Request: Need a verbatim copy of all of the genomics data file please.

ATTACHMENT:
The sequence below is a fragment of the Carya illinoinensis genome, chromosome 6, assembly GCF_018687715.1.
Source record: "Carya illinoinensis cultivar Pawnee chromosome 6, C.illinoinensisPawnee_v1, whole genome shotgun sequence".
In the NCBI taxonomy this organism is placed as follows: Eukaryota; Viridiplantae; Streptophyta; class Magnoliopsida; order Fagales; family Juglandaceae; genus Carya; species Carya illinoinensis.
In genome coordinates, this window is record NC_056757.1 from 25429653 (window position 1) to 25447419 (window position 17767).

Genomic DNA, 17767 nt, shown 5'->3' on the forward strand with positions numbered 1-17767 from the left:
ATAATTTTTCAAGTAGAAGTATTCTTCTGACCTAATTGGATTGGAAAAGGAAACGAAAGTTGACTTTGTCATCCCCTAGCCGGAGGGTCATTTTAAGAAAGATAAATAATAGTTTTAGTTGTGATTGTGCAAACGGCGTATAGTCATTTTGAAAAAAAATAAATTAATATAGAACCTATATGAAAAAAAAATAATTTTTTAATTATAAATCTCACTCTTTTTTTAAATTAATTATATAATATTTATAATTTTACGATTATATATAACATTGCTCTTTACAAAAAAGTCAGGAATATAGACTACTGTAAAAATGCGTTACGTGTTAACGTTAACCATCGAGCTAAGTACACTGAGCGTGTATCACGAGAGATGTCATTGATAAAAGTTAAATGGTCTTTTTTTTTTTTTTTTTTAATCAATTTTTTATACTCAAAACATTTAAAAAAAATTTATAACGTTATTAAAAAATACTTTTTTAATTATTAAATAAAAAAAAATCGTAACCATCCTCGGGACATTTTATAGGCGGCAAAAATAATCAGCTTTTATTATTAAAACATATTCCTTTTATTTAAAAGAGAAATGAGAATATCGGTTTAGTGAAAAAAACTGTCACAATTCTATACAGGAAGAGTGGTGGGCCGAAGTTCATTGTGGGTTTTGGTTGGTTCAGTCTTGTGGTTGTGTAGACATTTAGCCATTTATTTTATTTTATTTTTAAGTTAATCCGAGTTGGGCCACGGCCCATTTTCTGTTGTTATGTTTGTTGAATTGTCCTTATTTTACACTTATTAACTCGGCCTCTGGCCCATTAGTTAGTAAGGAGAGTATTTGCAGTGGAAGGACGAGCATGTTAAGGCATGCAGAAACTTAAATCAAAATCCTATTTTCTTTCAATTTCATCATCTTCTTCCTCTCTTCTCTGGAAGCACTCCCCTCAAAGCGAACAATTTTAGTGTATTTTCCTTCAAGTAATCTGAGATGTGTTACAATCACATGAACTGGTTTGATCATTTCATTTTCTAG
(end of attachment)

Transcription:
The sequence below is a fragment of the Carya illinoinensis genome, chromosome 6, assembly GCF_018687715.1.
Source record: "Carya illinoinensis cultivar Pawnee chromosome 6, C.illinoinensisPawnee_v1, whole genome shotgun sequence".
In the NCBI taxonomy this organism is placed as follows: Eukaryota; Viridiplantae; Streptophyta; class Magnoliopsida; order Fagales; family Juglandaceae; genus Carya; species Carya illinoinensis.
In genome coordinates, this window is record NC_056757.1 from 25429653 (window position 1) to 25447419 (window position 17767).

Genomic DNA, 17767 nt, shown 5'->3' on the forward strand with positions numbered 1-17767 from the left:
ATAATTTTTCAAGTAGAAGTATTCTTCTGACCTAATTGGATTGGAAAAGGAAACGAAAGTTGACTTTGTCATCCCCTAGCCGGAGGGTCATTTTAAGAAAGATAAATAATAGTTTTAGTTGTGATTGTGCAAACGGCGTATAGTCATTTTGAAAAAAAATAAATTAATATAGAACCTATATGAAAAAAAAATAATTTTTTAATTATAAATCTCACTCTTTTTTTAAATTAATTATATAATATTTATAATTTTACGATTATATATAACATTGCTCTTTACAAAAAAGTCAGGAATATAGACTACTGTAAAAATGCGTTACGTGTTAACGTTAACCATCGAGCTAAGTACACTGAGCGTGTATCACGAGAGATGTCATTGATAAAAGTTAAATGGTCTTTTTTTTTTTTTTTTTTAATCAATTTTTTATACTCAAAACATTTAAAAAAAATTTATAACGTTATTAAAAAATACTTTTTTAATTATTAAATAAAAAAAAATCGTAACCATCCTCGGGACATTTTATAGGCGGCAAAAATAATCAGCTTTTATTATTAAAACATATTCCTTTTATTTAAAAGAGAAATGAGAATATCGGTTTAGTGAAAAAAACTGTCACAATTCTATACAGGAAGAGTGGTGGGCCGAAGTTCATTGTGGGTTTTGGTTGGTTCAGTCTTGTGGTTGTGTAGACATTTAGCCATTTATTTTATTTTATTTTTAAGTTAATCCGAGTTGGGCCACGGCCCATTTTCTGTTGTTATGTTTGTTGAATTGTCCTTATTTTACACTTATTAACTCGGCCTCTGGCCCATTAGTTAGTAAGGAGAGTATTTGCAGTGGAAGGACGAGCATGTTAAGGCATGCAGAAACTTAAATCAAAATCCTATTTTCTTTCAATTTCATCATCTTCTTCCTCTCTTCTCTGGAAGCACTCCCCTCAAAGCGAACAATTTTAGTGTATTTTCCTTCAAGTAATCTGAGATGTGTTACAATCACATGAACTGGTTTGATCATTTCATTTTCTAG